Middleweight beltholder Peter Quillin could soon defend his WBO title against promotional stablemate Danny Jacobs.
Is Perez finished?
Yonnhy Perez had the look of a burned-out fighter during his fifth-round technical-decision loss to Vic Darchinyan on Saturday. Are his days as a top contender limited? Over?
LOS ANGELES -- Is this it for Yonnhy Perez?
Nobody should write a fighter off after only his second pro loss, especially one as good as Perez, who briefly held the IBF bantamweight belt; and especially when the guy who beat him is former two-division titleholder Vic Darchinyan.
However, the manner in which Perez was repeatedly nailed, wobbled and generally manhandled by Darchinyan on Saturday at Nokia Theatre makes one wonder if the Colombian veteran has already seen his best days.
Perez (20-1-1, 14 knockouts), who is usually a relentless pressure fighter, wasn’t able to get his vaunted volume-punching offense going against Darchinyan. Perez appeared listless as he absorbed flush power shot after power shot from Darchinyan (36-3-1, 27 KOs), who scored a second-round knockdown, and pushed him back on the Colombian back on his heels for much of the fight.
The way the bout was going many believe Perez caught a lucky break when his head collided with Darchinyan’s a minute into the fifth round, producing an awful blood-spurting gash between his eyes that immediately ended the fight.
Perez was probably spared an extended beating from the awkward Armenian puncher. A long, punishing fight would have definitely shortened Perez’s career.
Maybe it’s already over. How can that be for a guy who only has 23 bouts under his belt?
Well, consider that Perez, who turned pro at the advanced age of 26, had close to 250 amateur bouts.
Consider his workhorse style of non-stop punching. Consider the kind of intense training -- sparring and roadwork -- that Perez must put his body through to be able to fight in the manner he usually does.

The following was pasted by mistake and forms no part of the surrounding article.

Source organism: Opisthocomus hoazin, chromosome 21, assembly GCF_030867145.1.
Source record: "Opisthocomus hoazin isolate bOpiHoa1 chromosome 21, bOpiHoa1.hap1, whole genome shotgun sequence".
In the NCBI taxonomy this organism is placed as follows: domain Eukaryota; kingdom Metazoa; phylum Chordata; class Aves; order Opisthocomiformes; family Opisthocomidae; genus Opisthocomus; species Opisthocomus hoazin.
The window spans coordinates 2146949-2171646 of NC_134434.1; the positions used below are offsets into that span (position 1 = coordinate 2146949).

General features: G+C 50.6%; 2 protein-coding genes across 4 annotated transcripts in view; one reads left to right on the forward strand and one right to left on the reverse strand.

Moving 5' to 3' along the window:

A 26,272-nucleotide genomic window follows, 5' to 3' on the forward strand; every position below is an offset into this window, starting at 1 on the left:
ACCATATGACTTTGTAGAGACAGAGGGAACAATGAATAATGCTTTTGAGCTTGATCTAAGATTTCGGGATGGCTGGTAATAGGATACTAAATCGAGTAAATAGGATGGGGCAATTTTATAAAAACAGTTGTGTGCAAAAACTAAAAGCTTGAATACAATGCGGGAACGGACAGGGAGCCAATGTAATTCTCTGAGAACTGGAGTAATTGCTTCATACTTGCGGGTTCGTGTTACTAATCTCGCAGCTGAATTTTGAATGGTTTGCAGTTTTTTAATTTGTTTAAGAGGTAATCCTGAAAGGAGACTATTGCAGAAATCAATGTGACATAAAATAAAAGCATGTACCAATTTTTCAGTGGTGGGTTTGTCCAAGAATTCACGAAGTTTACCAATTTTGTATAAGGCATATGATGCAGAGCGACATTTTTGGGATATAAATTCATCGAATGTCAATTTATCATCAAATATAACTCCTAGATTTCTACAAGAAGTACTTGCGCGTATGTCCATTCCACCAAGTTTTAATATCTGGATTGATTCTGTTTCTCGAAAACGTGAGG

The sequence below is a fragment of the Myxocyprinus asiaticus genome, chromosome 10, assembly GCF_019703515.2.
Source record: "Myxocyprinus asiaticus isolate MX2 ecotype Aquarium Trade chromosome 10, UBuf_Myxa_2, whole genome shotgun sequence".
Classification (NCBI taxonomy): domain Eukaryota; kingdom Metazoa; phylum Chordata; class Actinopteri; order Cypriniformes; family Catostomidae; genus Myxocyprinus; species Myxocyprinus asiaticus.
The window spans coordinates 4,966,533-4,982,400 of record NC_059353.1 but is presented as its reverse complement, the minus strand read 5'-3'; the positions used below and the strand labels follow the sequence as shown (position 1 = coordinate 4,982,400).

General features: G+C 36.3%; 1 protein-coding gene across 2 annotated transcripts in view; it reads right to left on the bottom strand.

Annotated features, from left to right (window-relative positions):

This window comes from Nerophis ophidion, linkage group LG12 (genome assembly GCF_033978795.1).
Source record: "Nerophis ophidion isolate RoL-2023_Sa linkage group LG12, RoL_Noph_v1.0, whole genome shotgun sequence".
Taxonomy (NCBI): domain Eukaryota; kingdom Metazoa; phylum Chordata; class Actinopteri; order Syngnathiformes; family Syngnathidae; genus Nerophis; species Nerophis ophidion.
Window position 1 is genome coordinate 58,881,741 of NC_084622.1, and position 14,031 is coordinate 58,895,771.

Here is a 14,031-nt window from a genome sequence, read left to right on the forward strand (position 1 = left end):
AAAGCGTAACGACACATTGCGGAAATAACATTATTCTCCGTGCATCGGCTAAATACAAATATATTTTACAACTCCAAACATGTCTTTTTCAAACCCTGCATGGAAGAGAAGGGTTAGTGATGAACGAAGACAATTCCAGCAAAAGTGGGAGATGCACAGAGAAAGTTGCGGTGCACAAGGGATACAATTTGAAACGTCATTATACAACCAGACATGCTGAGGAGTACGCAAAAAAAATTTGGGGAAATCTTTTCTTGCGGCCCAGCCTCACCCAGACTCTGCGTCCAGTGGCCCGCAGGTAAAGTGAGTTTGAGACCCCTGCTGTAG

And then consider the back-to-back hard 12-round bouts Perez has been in.
He had to rally to stop Silence Mabuza in the 12th round of their hotly contested title-elimination bout in the top contender’s home country of South Africa in May of 2009.
In his next fight, Perez went toe-to-toe with Joseph Agbeko, outworking the gutsy Ghanaian titleholder over 12 rounds to lift the IBF belt in a fight-of-the-year candidate in October 2009.
Perez’s first defense of that title came against amateur rival Abner Mares, who boxed and brawled beautifully for 12 rounds but wasn’t able to contain his relentless offense and pressure. Perez retained his title by holding the tough and talented young contender in yet another fight-of-the-year candidate last September.
And then the wheels on the Perez express began to come off. Perez lost his rematch to Agbeko, another tough 12 round fight that produced a few round of the year candidates during the heated middle of the fight.
Most observers chalked that loss up to Perez’s inability to cope with the stick-and-move style Agbeko employed during much of the fight, but in retrospect maybe all those hard-fought 12-round bouts had already begun to take their toll.
Time will tell if that’s the case, and soon. Perez, a very tall (5-foot-7) bantamweight, has fought at the 118-pound limit since he turned pro. Perhaps his next fight should be at junior featherweight (122 pounds) or featherweight (126 pounds).
Maybe the added weight will give Perez the legs he was missing during the Darchinyan fight.
Regardless of how much Perez weighs for his next bout, if his legs and reflexes are as slow as they appeared against Darchinyan, his downward slide will be a fast one.